York River State Park’s Archaeologist Jerome Traver stumbled across a unique find along Riverview Trail. Among leaves, fallen trees, and a nest of yellow jackets is the site of a fort that dates back almost350 years.
The fort was built on Brian Smith’s Taskinas Plantation in 1676. There were two threats to the colonists at the time. Native American tribes were rumored to be lurking in the area. Smith was a supporter of Governor William Berkley and feared an attack from Nathaniel Bacon and his band of rebels. Neither threat materialized as Bacon died that very year before he could make any attacks south of the York River. Also,localtribes never mounted a serious armed campaign since the 1645 Treaty of Middle Plantation was signed. The fort most likely stood until “ye gust,” a hurricane, destroyed it and most of the other plantation structures in 1719.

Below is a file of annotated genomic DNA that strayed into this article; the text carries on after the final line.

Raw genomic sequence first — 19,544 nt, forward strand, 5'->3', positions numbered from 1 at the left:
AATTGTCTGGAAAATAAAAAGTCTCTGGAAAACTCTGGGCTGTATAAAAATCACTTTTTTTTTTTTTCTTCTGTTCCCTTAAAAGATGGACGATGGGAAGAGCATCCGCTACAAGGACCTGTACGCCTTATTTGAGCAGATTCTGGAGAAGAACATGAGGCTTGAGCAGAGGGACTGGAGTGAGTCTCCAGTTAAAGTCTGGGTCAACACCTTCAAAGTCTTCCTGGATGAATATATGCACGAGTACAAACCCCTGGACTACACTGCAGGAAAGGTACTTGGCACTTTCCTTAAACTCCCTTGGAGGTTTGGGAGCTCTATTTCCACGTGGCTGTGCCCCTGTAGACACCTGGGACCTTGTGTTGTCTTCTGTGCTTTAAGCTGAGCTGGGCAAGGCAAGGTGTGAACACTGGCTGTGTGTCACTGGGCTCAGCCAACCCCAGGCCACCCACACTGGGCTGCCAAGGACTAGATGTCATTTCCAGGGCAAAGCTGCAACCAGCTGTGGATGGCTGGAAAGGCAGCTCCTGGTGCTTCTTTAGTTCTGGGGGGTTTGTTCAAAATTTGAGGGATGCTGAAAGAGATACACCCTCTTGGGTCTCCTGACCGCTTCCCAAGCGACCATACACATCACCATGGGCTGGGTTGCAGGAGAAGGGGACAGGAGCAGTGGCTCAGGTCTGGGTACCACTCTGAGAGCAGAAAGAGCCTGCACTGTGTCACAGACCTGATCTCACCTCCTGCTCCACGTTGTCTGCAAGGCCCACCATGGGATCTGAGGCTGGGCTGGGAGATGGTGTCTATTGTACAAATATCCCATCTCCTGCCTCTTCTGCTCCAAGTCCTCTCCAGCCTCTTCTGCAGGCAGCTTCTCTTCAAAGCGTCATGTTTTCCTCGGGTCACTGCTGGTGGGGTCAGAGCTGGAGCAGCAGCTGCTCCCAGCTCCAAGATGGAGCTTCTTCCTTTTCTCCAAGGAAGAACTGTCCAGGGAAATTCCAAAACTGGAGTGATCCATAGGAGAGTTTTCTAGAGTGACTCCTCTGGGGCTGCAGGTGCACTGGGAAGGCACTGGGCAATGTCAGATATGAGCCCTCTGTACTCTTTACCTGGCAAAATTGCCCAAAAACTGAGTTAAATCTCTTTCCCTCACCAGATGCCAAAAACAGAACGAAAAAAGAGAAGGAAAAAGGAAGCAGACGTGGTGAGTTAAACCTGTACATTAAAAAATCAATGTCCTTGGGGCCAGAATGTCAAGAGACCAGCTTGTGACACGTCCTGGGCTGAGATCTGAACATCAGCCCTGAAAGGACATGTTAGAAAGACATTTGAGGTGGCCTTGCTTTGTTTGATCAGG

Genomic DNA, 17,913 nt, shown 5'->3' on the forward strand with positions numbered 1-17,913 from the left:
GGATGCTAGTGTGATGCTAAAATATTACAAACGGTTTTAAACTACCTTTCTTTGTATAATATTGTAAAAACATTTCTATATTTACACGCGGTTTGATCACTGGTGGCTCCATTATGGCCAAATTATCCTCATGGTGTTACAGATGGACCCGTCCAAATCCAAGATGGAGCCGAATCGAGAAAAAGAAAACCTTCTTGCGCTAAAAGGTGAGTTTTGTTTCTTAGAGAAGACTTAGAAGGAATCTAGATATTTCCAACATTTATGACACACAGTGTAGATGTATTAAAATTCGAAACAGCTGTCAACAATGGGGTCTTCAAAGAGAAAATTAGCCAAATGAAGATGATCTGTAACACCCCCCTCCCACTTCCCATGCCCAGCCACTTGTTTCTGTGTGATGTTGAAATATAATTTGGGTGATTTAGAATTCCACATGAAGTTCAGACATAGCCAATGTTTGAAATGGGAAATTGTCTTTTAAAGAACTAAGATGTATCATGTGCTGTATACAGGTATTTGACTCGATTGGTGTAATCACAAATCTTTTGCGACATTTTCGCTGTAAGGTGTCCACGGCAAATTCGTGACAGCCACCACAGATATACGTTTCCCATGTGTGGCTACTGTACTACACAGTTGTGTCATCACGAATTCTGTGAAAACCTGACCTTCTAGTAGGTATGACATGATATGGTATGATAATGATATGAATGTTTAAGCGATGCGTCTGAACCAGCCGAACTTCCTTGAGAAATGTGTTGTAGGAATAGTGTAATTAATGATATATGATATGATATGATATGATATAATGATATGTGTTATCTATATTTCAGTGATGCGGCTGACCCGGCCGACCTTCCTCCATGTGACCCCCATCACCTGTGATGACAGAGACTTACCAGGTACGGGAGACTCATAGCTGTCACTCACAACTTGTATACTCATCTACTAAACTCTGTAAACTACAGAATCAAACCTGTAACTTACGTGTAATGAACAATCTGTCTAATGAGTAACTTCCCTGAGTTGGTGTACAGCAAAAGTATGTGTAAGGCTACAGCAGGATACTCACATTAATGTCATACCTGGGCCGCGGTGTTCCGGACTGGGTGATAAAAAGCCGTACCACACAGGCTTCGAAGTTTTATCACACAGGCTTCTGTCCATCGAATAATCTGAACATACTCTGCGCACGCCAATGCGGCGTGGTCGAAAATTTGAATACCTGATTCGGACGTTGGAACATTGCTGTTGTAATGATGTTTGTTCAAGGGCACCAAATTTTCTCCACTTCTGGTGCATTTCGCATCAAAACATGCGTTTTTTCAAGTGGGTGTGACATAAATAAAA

Fragments of glassware, metal tools, and other relics of the colonial period can be viewed in the visitors center. Bikers, hikers, and horseback riders will notice a series of small red flags on Riverview Trail before reaching the York. These indicate the location of the fort. Don’t be surprised if you find Jerry diligently trying to make this year’s great discovery.